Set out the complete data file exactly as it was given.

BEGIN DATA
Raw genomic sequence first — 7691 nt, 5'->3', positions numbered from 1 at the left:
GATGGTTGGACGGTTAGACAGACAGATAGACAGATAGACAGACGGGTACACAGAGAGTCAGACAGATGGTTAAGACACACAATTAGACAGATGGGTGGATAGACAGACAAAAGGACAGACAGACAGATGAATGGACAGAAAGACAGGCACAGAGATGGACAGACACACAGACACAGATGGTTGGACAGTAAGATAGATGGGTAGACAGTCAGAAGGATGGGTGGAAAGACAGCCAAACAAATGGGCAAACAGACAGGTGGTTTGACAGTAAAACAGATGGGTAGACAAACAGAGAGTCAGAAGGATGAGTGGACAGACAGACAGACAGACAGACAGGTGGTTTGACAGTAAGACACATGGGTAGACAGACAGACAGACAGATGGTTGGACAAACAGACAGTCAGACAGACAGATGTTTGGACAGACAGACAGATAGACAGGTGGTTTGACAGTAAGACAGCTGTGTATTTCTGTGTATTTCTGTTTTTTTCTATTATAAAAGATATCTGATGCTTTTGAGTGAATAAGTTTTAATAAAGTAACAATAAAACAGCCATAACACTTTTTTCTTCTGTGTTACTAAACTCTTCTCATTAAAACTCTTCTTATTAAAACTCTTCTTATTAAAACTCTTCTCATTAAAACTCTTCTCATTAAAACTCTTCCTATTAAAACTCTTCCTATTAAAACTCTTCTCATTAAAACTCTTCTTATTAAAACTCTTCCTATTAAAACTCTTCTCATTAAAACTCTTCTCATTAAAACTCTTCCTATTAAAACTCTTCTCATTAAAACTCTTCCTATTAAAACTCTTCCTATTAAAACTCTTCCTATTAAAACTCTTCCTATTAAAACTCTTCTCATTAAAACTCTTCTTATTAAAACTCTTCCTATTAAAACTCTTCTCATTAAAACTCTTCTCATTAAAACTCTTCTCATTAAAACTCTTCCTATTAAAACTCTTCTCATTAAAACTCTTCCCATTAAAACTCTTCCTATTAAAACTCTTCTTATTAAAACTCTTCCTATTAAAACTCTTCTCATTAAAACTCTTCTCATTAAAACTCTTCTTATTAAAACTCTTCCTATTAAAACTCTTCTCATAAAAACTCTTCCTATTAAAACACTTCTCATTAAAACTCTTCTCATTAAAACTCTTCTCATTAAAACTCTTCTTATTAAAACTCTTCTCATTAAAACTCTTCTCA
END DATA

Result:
Raw genomic sequence first — 7691 nt, 5'->3', positions numbered from 1 at the left:
GATGGTTGGACGGTTAGACAGACAGATAGACAGATAGACAGACGGGTACACAGAGAGTCAGACAGATGGTTAAGACACACAATTAGACAGATGGGTGGATAGACAGACAAAAGGACAGACAGACAGATGAATGGACAGAAAGACAGGCACAGAGATGGACAGACACACAGACACAGATGGTTGGACAGTAAGATAGATGGGTAGACAGTCAGAAGGATGGGTGGAAAGACAGCCAAACAAATGGGCAAACAGACAGGTGGTTTGACAGTAAAACAGATGGGTAGACAAACAGAGAGTCAGAAGGATGAGTGGACAGACAGACAGACAGACAGACAGGTGGTTTGACAGTAAGACACATGGGTAGACAGACAGACAGACAGATGGTTGGACAAACAGACAGTCAGACAGACAGATGTTTGGACAGACAGACAGATAGACAGGTGGTTTGACAGTAAGACAGCTGTGTATTTCTGTGTATTTCTGTTTTTTTCTATTATAAAAGATATCTGATGCTTTTGAGTGAATAAGTTTTAATAAAGTAACAATAAAACAGCCATAACACTTTTTTCTTCTGTGTTACTAAACTCTTCTCATTAAAACTCTTCTTATTAAAACTCTTCTTATTAAAACTCTTCTCATTAAAACTCTTCTCATTAAAACTCTTCCTATTAAAACTCTTCCTATTAAAACTCTTCTCATTAAAACTCTTCTTATTAAAACTCTTCCTATTAAAACTCTTCTCATTAAAACTCTTCTCATTAAAACTCTTCCTATTAAAACTCTTCTCATTAAAACTCTTCCTATTAAAACTCTTCCTATTAAAACTCTTCCTATTAAAACTCTTCCTATTAAAACTCTTCTCATTAAAACTCTTCTTATTAAAACTCTTCCTATTAAAACTCTTCTCATTAAAACTCTTCTCATTAAAACTCTTCTCATTAAAACTCTTCCTATTAAAACTCTTCTCATTAAAACTCTTCCCATTAAAACTCTTCCTATTAAAACTCTTCTTATTAAAACTCTTCCTATTAAAACTCTTCTCATTAAAACTCTTCTCATTAAAACTCTTCTTATTAAAACTCTTCCTATTAAAACTCTTCTCATAAAAACTCTTCCTATTAAAACACTTCTCATTAAAACTCTTCTCATTAAAACTCTTCTCATTAAAACTCTTCTTATTAAAACTCTTCTCATTAAAACTCTTCTCA